Good Nutrition & Healthy Aging

Good Nutrition: A Key to Healthy Aging

Good nutrition plays an important role in how well you age. Eating a low salt, low-fat diet with plenty of fruits, vegetables, and fiber can actually reduce your age-related risks of chronic diseases. Eating a variety of foods will help meet your nutrient needs.

Protein- a part of all living cells

Make wise protein choices- choose more low-fat quality protein sources, such as poultry, fish eggs or egg substitutes, soy, and limited amounts of nuts and low-fat meat and dairy.

Carbohydrate- body’s preferred source of energy
Choose more complex carbohydrates, such as vegetables and whole-wheat grains. Choose fewer simple carbohydrates, such as sucrose (sugar added to sweets and desserts), fructose (sugar contained in fruit), and lactose (milk sugar). Get most of your carbohydrate calories from complex carbohydrates

Fats- provides the body with energy
Select “heart healthy fats”,  such as monounsaturated fats (in olive oil, avocados, and nuts), rather than “bad’’saturated fats (beef, pork, veal, whole milk, butter, stick margarine, shortening, and cheese) and “good” polyunsaturated fats (in liquid corn oil or soybean oil). Limit the Worst- Trans fats found in vegetable shortening; some margarines (especially stick margarines); commercially prepared crackers, candies, cookies, snack foods, fried foods, baked goods, salad dressings, and other processed foods. Replace fat calories with complex carbohydrates in your diet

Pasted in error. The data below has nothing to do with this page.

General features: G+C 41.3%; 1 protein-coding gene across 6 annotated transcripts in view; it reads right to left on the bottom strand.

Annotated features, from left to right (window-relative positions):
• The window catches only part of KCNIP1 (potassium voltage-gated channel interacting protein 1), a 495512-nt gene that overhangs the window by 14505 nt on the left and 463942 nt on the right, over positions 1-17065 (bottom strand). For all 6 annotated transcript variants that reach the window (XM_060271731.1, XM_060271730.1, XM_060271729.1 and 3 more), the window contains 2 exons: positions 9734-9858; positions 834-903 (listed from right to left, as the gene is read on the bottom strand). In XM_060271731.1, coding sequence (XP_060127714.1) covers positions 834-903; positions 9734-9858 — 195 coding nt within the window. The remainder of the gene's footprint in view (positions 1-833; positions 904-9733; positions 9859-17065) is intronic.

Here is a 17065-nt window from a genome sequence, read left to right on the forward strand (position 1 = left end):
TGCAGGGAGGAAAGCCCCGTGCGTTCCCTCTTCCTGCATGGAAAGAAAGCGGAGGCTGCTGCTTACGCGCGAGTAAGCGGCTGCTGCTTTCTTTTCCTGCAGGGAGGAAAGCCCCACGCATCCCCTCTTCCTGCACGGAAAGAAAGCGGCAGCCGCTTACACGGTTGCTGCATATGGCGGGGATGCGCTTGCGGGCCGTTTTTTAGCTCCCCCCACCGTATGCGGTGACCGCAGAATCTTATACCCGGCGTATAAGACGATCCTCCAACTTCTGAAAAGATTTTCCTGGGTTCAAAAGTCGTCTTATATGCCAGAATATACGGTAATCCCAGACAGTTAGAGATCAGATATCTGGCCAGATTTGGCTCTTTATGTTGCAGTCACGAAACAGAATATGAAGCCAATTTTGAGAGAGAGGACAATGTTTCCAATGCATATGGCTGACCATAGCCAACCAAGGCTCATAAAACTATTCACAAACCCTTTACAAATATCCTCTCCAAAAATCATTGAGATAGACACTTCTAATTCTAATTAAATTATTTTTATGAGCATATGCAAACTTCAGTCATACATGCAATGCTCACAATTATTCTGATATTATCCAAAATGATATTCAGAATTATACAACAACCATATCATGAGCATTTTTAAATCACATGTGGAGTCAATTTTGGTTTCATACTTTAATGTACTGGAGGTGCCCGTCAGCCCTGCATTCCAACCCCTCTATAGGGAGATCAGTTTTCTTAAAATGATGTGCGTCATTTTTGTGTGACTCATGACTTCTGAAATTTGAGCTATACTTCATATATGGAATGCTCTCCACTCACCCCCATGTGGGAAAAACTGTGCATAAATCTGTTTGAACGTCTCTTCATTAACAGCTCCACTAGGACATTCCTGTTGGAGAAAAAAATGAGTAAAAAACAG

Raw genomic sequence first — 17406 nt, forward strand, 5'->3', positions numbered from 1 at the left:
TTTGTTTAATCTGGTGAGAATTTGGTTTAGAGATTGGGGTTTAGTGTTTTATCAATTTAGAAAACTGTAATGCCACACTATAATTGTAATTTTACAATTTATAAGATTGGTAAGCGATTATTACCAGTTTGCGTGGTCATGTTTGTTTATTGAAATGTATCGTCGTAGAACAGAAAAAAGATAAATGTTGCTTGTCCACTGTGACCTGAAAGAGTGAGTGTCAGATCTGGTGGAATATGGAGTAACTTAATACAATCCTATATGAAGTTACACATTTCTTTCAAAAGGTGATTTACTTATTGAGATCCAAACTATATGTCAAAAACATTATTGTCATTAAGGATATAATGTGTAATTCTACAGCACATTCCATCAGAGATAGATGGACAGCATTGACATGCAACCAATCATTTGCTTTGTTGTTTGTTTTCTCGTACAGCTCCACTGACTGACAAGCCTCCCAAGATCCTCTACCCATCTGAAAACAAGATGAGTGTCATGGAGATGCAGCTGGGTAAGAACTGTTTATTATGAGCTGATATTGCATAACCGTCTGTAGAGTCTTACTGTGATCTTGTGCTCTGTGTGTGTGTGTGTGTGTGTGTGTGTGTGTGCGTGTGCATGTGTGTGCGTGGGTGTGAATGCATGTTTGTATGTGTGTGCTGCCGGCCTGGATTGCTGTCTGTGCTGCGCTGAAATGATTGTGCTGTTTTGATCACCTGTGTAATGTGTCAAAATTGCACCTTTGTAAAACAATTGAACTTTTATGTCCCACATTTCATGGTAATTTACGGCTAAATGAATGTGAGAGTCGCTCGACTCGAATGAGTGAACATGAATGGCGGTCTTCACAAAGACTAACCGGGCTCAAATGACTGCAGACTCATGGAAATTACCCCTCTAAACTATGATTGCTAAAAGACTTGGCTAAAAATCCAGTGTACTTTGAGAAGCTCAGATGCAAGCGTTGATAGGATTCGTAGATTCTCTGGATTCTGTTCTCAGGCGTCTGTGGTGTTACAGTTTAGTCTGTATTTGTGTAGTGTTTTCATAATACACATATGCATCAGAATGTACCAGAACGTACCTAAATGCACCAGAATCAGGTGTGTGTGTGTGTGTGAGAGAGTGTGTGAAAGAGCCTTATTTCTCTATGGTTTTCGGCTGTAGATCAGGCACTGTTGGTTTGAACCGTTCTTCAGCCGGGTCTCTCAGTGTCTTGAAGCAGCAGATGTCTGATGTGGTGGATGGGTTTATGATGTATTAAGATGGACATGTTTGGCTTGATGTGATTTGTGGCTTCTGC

Water- keeps the body hydrated and must be replaced daily
Aging causes the kidneys to become less efficient. Make a conscious effort to get six to eight  8 fluid ounce glasses of water daily

Maintain a healthy body weight.
Your body’s daily calorie needs slowly decrease with age. As you age you need fewer calories per day than when you were younger. This means you need adequate protein and less fat in your diet. To help your body maintain a healthy weight, eat enough protein, less fat and increase physical activity.

As you age your bones lose mineral content more rapidly than before. This is especially true if you are a post-menopausal woman. Lower estrogen hormones increase bone loss. You need adequate daily calcium to help prevent osteoporosis. Always consult your physician or health care provider when making changes in your lifestyle, but by incorporating some healthful nutrition strategies you may find improvement in your quality of life.

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